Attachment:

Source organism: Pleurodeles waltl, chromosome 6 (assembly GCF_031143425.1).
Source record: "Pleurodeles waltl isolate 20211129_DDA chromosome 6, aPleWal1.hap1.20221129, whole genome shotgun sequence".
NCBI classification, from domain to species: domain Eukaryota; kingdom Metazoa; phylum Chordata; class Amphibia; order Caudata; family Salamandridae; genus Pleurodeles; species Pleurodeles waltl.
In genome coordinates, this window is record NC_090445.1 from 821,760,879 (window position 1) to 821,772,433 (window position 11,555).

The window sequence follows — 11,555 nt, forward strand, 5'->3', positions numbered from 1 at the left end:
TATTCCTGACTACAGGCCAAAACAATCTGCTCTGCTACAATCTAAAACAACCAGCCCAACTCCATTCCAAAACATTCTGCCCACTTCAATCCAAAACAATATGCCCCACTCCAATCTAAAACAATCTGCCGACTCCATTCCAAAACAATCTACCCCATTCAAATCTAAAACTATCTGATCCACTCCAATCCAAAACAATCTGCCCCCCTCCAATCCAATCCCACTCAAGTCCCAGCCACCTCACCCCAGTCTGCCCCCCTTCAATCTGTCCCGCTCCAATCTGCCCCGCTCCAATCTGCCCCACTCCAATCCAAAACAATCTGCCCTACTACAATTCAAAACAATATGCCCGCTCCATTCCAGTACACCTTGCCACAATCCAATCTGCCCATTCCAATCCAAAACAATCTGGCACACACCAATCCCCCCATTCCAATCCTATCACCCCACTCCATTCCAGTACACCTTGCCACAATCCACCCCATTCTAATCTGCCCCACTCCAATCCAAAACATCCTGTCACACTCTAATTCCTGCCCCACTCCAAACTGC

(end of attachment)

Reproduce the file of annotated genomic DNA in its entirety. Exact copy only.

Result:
Source organism: Pleurodeles waltl, chromosome 6 (assembly GCF_031143425.1).
Source record: "Pleurodeles waltl isolate 20211129_DDA chromosome 6, aPleWal1.hap1.20221129, whole genome shotgun sequence".
NCBI classification, from domain to species: domain Eukaryota; kingdom Metazoa; phylum Chordata; class Amphibia; order Caudata; family Salamandridae; genus Pleurodeles; species Pleurodeles waltl.
In genome coordinates, this window is record NC_090445.1 from 821,760,879 (window position 1) to 821,772,433 (window position 11,555).

The window sequence follows — 11,555 nt, forward strand, 5'->3', positions numbered from 1 at the left end:
TATTCCTGACTACAGGCCAAAACAATCTGCTCTGCTACAATCTAAAACAACCAGCCCAACTCCATTCCAAAACATTCTGCCCACTTCAATCCAAAACAATATGCCCCACTCCAATCTAAAACAATCTGCCGACTCCATTCCAAAACAATCTACCCCATTCAAATCTAAAACTATCTGATCCACTCCAATCCAAAACAATCTGCCCCCCTCCAATCCAATCCCACTCAAGTCCCAGCCACCTCACCCCAGTCTGCCCCCCTTCAATCTGTCCCGCTCCAATCTGCCCCGCTCCAATCTGCCCCACTCCAATCCAAAACAATCTGCCCTACTACAATTCAAAACAATATGCCCGCTCCATTCCAGTACACCTTGCCACAATCCAATCTGCCCATTCCAATCCAAAACAATCTGGCACACACCAATCCCCCCATTCCAATCCTATCACCCCACTCCATTCCAGTACACCTTGCCACAATCCACCCCATTCTAATCTGCCCCACTCCAATCCAAAACATCCTGTCACACTCTAATTCCTGCCCCACTCCAAACTGC